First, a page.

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What drugs are our frail elderly patients taking? Do drugs they take or fail to take put them at increased risk of interactions and inappropriate medication use?
Can Fam Physician 2001; 47:1198-204CF

Abstract

OBJECTIVE

To determine whether there were discrepancies between what medications frail elderly outpatients took and what physicians thought they took and whether discrepancies put patients at risk of taking inappropriate drugs and of increasing the potential for drug interactions.

DESIGN

Case series.

SETTING

Day Hospital Program at St Mary's of the Lake Hospital in Kingston, Ont.

PARTICIPANTS

One hundred twenty community-living elderly patients attending the Day Hospital Program in 1998. Three patients and two family physicians declined to participate.

MAIN OUTCOME MEASURES

Lists of medications being taken by patients compared with lists of medications in physicians' charts. Category according to explicit criteria that each drug fell into and risk of drug interactions as determined by the Clinidata Drug Interaction Program.

RESULTS

Of the 120 patients, 115 had at least one discrepancy between their lists of medications and their physicians' lists. Of the 1390 medications on the lists, 521 (37%) were being taken by patients without their doctors' knowledge, 82 (6%) were not being taken by patients when doctors thought they were, and 133 (10%) were on both patients' and their doctors' lists but with dosages or frequency of administration that were different. More potential drug interactions were identified on patients' lists than on physicians' lists. No increase in risk of inappropriate drug use was identified.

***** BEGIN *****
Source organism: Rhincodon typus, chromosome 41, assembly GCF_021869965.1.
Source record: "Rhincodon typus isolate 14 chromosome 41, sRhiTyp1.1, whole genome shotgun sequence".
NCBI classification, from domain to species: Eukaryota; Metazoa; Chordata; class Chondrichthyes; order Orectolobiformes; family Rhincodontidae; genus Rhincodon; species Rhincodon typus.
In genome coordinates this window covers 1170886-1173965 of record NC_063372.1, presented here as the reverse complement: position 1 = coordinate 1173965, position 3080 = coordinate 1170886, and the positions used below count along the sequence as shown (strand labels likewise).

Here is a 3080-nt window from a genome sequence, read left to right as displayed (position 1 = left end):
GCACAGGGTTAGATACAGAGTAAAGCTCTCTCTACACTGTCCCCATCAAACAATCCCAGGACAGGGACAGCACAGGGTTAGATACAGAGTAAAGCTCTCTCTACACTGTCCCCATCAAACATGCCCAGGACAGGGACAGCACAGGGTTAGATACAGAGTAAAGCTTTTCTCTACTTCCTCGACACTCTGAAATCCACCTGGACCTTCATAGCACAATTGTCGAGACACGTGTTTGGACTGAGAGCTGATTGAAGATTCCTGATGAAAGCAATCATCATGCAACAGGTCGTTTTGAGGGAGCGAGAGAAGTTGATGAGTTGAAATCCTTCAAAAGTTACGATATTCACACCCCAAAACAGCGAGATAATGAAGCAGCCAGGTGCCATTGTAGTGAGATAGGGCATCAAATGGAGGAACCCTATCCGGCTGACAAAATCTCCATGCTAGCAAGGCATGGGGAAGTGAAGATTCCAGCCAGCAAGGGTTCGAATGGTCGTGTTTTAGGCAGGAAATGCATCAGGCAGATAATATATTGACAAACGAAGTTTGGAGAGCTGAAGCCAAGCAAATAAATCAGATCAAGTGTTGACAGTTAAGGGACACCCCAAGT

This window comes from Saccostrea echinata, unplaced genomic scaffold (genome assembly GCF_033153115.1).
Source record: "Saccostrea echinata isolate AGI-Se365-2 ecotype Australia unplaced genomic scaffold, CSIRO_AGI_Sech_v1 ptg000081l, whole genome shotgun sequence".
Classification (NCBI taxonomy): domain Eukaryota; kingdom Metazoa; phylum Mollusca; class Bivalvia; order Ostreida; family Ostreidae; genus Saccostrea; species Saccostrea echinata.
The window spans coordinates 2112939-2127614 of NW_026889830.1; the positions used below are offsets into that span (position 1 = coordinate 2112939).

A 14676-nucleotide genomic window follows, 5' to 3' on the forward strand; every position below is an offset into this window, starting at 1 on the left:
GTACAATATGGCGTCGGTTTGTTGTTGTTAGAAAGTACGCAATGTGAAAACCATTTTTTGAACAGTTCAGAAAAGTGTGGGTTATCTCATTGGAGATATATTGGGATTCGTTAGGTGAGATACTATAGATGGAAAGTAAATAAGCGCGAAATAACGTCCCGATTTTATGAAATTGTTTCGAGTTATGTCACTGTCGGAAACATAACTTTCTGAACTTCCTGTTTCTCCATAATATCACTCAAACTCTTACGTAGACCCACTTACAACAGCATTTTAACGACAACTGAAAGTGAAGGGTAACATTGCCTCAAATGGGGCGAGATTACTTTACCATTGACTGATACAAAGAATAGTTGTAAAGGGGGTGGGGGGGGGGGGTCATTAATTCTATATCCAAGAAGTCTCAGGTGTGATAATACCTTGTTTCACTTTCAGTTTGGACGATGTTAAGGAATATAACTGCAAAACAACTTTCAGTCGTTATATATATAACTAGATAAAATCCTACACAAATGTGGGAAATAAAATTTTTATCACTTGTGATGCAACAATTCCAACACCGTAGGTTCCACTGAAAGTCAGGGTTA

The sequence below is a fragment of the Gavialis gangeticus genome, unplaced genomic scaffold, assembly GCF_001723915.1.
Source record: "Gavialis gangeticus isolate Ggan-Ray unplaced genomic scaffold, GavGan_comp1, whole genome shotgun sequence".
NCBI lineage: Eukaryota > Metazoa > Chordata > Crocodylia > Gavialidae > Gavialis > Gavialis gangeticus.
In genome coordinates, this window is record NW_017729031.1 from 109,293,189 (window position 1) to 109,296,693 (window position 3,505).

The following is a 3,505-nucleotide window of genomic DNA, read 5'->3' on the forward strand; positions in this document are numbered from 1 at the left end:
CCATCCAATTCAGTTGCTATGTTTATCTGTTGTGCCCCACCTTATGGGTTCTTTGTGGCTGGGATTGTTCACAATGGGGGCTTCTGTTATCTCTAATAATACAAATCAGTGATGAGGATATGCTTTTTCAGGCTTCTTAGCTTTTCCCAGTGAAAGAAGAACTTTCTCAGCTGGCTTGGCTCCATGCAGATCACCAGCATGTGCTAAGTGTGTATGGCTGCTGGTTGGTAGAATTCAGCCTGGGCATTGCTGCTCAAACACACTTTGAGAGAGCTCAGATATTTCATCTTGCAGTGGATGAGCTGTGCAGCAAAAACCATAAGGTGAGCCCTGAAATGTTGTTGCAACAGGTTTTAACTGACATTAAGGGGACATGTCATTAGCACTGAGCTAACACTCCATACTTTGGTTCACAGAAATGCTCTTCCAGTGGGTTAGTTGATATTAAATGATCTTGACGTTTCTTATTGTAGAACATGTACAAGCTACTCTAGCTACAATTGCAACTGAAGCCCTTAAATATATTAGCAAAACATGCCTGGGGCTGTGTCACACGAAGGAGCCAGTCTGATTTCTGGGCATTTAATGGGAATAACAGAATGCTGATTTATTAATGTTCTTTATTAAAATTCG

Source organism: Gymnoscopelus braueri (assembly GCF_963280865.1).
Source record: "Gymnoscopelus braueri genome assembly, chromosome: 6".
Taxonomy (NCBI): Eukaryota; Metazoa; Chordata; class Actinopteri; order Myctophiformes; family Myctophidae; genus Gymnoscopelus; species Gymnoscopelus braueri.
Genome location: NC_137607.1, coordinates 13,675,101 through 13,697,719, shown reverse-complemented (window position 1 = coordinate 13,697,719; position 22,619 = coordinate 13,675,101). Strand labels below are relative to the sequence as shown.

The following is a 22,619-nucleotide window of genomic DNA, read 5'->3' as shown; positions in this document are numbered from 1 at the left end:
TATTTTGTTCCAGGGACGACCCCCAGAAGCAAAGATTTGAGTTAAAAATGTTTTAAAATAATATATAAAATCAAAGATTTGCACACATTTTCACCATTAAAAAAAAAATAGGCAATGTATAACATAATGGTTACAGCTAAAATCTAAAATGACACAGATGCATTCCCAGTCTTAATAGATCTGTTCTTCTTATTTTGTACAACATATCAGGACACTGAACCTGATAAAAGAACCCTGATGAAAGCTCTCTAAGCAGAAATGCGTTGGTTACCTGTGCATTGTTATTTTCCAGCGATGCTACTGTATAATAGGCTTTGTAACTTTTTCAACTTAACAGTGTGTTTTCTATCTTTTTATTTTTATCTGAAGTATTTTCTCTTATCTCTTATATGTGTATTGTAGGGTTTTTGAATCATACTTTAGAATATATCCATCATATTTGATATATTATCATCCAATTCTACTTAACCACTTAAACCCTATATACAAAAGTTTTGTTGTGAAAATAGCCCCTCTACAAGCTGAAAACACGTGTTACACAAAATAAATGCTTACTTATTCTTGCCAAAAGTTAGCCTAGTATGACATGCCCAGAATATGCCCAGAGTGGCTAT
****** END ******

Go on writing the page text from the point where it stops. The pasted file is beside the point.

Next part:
CONCLUSION

Family physicians are often unaware of all the medications their patients are actually taking. Medications used by patients without physicians' knowledge increase the likelihood of drug interactions. Family physicians should look at and inquire about all medications, including over-the-counter drugs, their patients are actually taking.

Authors+Show Affiliations

Department of Family Medicine, Queen's University, Kingston, Ont.No affiliation info availableNo affiliation info availableNo affiliation info availableNo affiliation info availableNo affiliation info availableNo affiliation info available

Pub Type(s)

Journal Article
Research Support, Non-U.S. Gov't

Language

eng

PubMed ID

11421047

Citation

Frank, C, et al. "What Drugs Are Our Frail Elderly Patients Taking? Do Drugs They Take or Fail to Take Put Them at Increased Risk of Interactions and Inappropriate Medication Use?" Canadian Family Physician Medecin De Famille Canadien, vol. 47, 2001, pp. 1198-204.
Frank C, Godwin M, Verma S, et al. What drugs are our frail elderly patients taking? Do drugs they take or fail to take put them at increased risk of interactions and inappropriate medication use? Can Fam Physician. 2001;47:1198-204.